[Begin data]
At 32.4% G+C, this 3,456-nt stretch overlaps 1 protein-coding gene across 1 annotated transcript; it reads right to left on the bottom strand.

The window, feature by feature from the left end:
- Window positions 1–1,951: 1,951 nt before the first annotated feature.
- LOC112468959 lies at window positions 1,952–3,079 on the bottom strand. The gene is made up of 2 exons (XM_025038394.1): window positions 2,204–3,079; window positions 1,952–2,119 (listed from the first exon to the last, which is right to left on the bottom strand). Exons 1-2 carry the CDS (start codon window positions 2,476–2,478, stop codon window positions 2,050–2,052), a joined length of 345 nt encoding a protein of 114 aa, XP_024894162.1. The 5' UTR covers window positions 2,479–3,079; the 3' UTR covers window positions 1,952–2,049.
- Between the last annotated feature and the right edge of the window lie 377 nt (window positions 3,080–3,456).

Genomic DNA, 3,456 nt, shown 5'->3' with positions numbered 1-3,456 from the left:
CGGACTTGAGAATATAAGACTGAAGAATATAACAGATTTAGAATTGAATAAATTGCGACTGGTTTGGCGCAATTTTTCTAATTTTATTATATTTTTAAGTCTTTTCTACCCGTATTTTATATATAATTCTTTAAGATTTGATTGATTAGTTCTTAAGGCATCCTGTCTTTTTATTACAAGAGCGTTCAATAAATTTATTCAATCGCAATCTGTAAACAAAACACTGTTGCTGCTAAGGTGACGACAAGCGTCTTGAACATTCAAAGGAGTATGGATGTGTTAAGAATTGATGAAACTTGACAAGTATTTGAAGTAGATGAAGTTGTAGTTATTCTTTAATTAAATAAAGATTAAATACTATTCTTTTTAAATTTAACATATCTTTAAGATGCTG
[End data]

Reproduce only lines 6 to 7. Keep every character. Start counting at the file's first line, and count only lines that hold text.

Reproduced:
Genomic DNA, 3,456 nt, shown 5'->3' with positions numbered 1-3,456 from the left:
CGGACTTGAGAATATAAGACTGAAGAATATAACAGATTTAGAATTGAATAAATTGCGACTGGTTTGGCGCAATTTTTCTAATTTTATTATATTTTTAAGTCTTTTCTACCCGTATTTTATATATAATTCTTTAAGATTTGATTGATTAGTTCTTAAGGCATCCTGTCTTTTTATTACAAGAGCGTTCAATAAATTTATTCAATCGCAATCTGTAAACAAAACACTGTTGCTGCTAAGGTGACGACAAGCGTCTTGAACATTCAAAGGAGTATGGATGTGTTAAGAATTGATGAAACTTGACAAGTATTTGAAGTAGATGAAGTTGTAGTTATTCTTTAATTAAATAAAGATTAAATACTATTCTTTTTAAATTTAACATATCTTTAAGATGCTG